For something a little more macabre, take a walk through the cemetery, a quaint little graveyard with individual flower planters on top of each gilded grave. The bodies are apparently buried for a certain amount of time and then exhumed. The bones are washed, sorted and then stacked inside an underground storeroom, or boneyard, beneath a barren chapel. Peer through the black metal grill and the thousands of bones are clearly visible. It’s also believed this is where hundreds of Napoleon’s troops and Black Plague victims met their unceremonious end. 

From Durnstein, my fellow river cruisers and I took a short jaunt  across the river to the village of Mautern, to Nikolaihof Wachau, a remarkable estate which is not just Austria’s oldest winery, but boasts 2000 years of history.  Originally a Roman fort, it has been a Celtic place of worship, a bishop’s see and monastery. Since 1894, the site has been owned by the Saahs family who have been a world pioneer in applying biodynamic principles to winemaking since 1971. Currently headed up by Nikolas Saahs Jnr, their organic approach follows the principles of Rudolf Steiner.

Essentially the thinking is, imbue the wine with as much strength and energy as possible, while leaving nature to its own devices as much as possible. You certainly won’t find any herbicides, fertilisers or insecticides here, instead it’s all about stinging nettle manure, horse tail tea and valerian drops. Furthermore, bottling is only done in full compliance with the moon calendar.  The traditional family business runs 50 acres of vineyard, predominantly producing Riesling, Gruner Veltliner and Gewurtztraminer.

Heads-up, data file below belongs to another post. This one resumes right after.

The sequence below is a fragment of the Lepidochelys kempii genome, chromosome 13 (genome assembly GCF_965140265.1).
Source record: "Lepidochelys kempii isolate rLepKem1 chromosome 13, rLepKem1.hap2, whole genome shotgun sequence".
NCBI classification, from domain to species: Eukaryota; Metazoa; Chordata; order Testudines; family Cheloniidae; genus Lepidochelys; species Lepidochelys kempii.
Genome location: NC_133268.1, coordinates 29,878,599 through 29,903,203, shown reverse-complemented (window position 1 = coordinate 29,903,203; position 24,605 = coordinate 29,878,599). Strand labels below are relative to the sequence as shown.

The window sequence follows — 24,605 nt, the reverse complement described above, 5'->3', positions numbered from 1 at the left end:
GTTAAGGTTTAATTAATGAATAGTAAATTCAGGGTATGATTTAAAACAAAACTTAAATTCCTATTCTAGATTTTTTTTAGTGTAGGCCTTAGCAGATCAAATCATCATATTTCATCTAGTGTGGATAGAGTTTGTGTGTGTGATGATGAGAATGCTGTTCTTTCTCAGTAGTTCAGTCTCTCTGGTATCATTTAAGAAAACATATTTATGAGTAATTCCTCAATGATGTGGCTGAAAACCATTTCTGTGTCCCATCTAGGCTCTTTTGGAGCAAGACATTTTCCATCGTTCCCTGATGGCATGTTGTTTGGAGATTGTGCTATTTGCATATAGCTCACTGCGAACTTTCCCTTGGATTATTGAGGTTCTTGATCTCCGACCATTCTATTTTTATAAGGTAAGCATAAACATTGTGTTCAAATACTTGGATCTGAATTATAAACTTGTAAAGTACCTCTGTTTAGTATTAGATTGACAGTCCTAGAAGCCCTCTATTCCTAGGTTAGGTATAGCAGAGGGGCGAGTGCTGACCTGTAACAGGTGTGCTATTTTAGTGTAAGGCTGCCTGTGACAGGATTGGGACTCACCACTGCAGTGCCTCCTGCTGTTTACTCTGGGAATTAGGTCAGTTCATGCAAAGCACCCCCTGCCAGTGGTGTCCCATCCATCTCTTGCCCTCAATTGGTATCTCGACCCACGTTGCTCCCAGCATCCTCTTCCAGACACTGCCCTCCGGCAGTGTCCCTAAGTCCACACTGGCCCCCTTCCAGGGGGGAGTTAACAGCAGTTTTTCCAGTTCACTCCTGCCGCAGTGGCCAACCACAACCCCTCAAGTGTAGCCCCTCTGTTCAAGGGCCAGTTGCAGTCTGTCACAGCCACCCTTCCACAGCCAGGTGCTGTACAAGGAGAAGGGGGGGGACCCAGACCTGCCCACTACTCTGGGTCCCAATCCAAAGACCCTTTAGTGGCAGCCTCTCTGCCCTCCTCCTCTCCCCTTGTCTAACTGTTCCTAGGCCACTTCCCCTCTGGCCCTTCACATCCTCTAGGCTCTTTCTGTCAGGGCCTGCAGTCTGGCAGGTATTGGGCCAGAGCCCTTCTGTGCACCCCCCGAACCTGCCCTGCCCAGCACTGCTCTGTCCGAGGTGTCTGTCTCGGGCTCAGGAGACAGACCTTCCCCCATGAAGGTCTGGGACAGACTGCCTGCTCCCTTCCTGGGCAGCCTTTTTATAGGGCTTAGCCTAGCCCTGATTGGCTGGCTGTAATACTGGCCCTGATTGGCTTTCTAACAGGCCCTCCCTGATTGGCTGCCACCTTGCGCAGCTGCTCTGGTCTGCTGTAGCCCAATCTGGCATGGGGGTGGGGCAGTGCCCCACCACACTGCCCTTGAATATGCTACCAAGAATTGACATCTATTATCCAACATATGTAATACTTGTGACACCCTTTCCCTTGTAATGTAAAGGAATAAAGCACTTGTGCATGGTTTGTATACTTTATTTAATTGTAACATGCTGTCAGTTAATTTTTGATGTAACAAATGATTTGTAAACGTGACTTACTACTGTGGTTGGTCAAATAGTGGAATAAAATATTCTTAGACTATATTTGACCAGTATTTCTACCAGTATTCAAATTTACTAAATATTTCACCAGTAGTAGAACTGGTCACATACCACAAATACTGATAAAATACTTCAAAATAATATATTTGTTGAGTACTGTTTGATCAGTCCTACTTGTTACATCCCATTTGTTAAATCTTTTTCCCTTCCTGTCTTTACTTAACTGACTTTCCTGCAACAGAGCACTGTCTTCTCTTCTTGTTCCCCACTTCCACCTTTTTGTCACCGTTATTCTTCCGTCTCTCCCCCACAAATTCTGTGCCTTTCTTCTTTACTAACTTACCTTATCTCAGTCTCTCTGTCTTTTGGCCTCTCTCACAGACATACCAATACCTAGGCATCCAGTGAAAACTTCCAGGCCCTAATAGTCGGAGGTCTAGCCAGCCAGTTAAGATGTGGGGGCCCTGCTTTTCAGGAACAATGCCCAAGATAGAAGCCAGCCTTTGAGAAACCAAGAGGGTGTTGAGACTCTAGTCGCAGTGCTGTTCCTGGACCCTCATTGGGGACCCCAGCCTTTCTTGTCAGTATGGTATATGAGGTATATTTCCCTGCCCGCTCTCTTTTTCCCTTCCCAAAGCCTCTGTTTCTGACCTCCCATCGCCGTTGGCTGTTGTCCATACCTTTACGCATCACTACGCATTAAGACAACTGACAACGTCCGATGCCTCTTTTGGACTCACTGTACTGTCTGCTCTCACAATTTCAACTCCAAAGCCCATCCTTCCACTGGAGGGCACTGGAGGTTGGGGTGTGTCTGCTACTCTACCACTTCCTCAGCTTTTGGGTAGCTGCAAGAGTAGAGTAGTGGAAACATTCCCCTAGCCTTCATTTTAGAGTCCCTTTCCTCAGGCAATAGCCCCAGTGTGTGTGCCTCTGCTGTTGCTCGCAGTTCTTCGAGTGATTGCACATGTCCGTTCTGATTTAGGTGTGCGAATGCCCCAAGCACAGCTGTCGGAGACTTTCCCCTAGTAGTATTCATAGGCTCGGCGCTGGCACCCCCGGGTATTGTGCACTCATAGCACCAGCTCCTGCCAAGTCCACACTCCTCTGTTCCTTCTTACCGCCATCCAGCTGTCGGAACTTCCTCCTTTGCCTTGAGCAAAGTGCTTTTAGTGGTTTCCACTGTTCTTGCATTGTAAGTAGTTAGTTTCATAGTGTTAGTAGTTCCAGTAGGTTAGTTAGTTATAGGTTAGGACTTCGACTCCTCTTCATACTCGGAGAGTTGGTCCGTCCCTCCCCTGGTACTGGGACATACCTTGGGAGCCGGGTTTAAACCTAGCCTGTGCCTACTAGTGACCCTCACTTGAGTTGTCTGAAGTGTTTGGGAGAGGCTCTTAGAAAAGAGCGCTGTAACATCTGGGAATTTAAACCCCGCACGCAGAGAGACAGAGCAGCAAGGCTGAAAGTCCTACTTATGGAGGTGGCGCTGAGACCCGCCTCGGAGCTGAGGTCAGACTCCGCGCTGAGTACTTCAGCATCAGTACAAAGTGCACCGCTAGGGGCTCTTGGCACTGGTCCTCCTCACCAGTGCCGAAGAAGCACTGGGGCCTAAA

For their first four years, no vines are harvested, allowing the roots to grow deeper and stronger. We tasted a few samplings, which were superbly full of flavour, complex and modest in alcohol content. 80% of their wine is exported to 40 countries.  But what makes a visit to this historic winery all the more rewarding, are the trove of treasures ripe for exploration. You’ll marvel at the world’s biggest beam press, 350 years old, and still in service. The cellar is an absolute stunner, built within the spacious confines of a Roman crypt. You’ll love the sprawling century-old  linden tree in the estate’s courtyard, creating the perfect wine garden setting, with the graceful old medieval church, towering over proceedings, as it has for nearly a 1000 years.